While the Bay Area housing market has had its ups and downs much of this year, a couple of segments of the market remained resilient through much of 2011. In previous columns, I’ve talked about the strong rebound in the luxury market from Silicon Valley up through Marin. But one other sector has also played an important role in keeping the overall real estate market going: the investment segment.
According to DataQuick, the La Jolla-based real estate information service, absentee buyers – real estate investors for the most part – bought one out of every five single-family homes and condos in August. Buyers paying cash accounted for more than a quarter of sales. And short sales – those transactions where a home sells for less than the homeowner owes on the mortgage – added up to another 20 percent of sales.
The trend has caught the attention of the local news media with the San Francisco Chronicle and San Jose Mercury both running long articles on the topic in recent weeks.
In her article, Chronicle reporter Carolyn Said noted that, “Real-estate investors have become a potent force in a moribund housing market…” She went on to say that, “despite record low interest rates, many consumers simply don’t have enough confidence in their economic outlook to buy houses. Investors have kept prices from falling further…”
Today’s market is extremely attractive to investors. Record low mortgage interest rates, coupled with very favorable asking prices for distressed properties and other entry level homes, mean that rental income can easily cover the expenses for a new landlord owner. And given the volatility in the stock market and with other investments, real estate is looking like a better and better alternative.
While not everyone would agree, I think real estate investors are playing an important role in our market. When they buy, they’re often upgrading properties that in many cases are badly in need of maintenance. They’re helping to clear out the supply of vacant, bank-owned properties that can be a blight on neighborhoods. And in general, they’re reducing the huge inventory of distressed properties that serve to keep all home prices down.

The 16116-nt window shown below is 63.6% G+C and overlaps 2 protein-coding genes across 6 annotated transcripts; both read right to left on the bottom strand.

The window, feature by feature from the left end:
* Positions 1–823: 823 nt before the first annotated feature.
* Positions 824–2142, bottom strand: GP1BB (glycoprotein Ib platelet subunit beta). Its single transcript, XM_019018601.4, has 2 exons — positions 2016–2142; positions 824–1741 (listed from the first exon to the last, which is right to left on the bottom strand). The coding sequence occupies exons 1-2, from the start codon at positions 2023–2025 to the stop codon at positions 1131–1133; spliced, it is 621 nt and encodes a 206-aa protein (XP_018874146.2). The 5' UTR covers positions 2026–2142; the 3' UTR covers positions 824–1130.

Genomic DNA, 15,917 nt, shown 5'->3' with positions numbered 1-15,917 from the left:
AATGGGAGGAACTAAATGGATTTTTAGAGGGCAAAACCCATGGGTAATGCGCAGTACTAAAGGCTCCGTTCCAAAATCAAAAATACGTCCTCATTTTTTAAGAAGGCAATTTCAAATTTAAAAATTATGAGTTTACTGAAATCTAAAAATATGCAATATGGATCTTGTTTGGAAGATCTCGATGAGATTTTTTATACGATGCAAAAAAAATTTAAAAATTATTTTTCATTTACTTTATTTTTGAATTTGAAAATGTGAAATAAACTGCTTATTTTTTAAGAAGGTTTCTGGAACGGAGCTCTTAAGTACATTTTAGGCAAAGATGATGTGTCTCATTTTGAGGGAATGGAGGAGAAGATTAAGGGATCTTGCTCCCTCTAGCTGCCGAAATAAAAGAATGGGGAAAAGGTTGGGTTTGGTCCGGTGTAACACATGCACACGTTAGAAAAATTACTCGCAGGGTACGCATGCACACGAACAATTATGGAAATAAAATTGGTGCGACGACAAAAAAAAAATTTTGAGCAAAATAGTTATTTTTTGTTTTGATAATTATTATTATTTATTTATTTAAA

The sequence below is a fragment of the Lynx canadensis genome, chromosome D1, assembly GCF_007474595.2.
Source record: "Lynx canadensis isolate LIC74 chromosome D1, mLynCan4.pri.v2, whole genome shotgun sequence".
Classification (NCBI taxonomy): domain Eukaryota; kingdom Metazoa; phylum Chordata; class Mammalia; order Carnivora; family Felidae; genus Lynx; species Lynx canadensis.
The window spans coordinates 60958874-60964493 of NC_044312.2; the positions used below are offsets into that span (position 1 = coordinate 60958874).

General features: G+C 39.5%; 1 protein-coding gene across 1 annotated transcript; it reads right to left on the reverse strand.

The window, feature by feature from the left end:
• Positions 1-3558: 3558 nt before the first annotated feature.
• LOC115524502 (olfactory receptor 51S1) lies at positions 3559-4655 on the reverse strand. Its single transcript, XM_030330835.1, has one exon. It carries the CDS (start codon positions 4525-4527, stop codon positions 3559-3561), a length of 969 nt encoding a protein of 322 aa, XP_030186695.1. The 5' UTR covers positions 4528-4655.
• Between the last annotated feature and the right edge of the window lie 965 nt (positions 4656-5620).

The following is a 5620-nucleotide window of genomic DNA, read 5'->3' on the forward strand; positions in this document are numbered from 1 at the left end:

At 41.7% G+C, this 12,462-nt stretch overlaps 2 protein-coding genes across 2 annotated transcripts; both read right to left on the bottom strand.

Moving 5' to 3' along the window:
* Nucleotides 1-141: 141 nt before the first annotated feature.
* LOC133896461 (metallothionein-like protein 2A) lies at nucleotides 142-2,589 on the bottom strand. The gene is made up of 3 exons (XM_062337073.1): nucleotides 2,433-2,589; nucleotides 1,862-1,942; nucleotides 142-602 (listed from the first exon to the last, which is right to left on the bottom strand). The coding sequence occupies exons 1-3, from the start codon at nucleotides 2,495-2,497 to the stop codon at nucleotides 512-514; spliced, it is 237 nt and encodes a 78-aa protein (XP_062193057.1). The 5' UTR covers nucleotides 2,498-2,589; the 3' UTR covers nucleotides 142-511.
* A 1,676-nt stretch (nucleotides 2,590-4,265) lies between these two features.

“The market would be quite a bit sicker were it not for investors snapping up a lot of the properties,” Andrew LePage, an analyst at DataQuick, told the Chronicle. “They account for a meaningful portion of the demand. To the extent to which there’s at least a temporary floor under this market, they’ve helped to build it.”
However, real estate investors – many of whom are paying all cash for entry-level properties – are making it hard for some first-time buyers and others to compete for those homes. Given the choice, it’s understandable that a seller would opt for a cash offer that’s likely to close quickly rather than take their chance that a buyer can secure mortgage financing.
Unlike past investors, today’s new landlords are generally not expecting to quickly flip a home for a profit, according to the Chronicle story. Instead, they see are seeking reasonable returns by simply owning and managing a rental property.
Realtors who work with these buyers say that many are first-time investors who like the long-term potential of investing in real estate over other investment vehicles. With prices and interest rates this low, they reason, there may never be a better time to jump in.
As we head toward the end of 2011 and the new year, I suspect more “average” buyers will come to the same conclusion.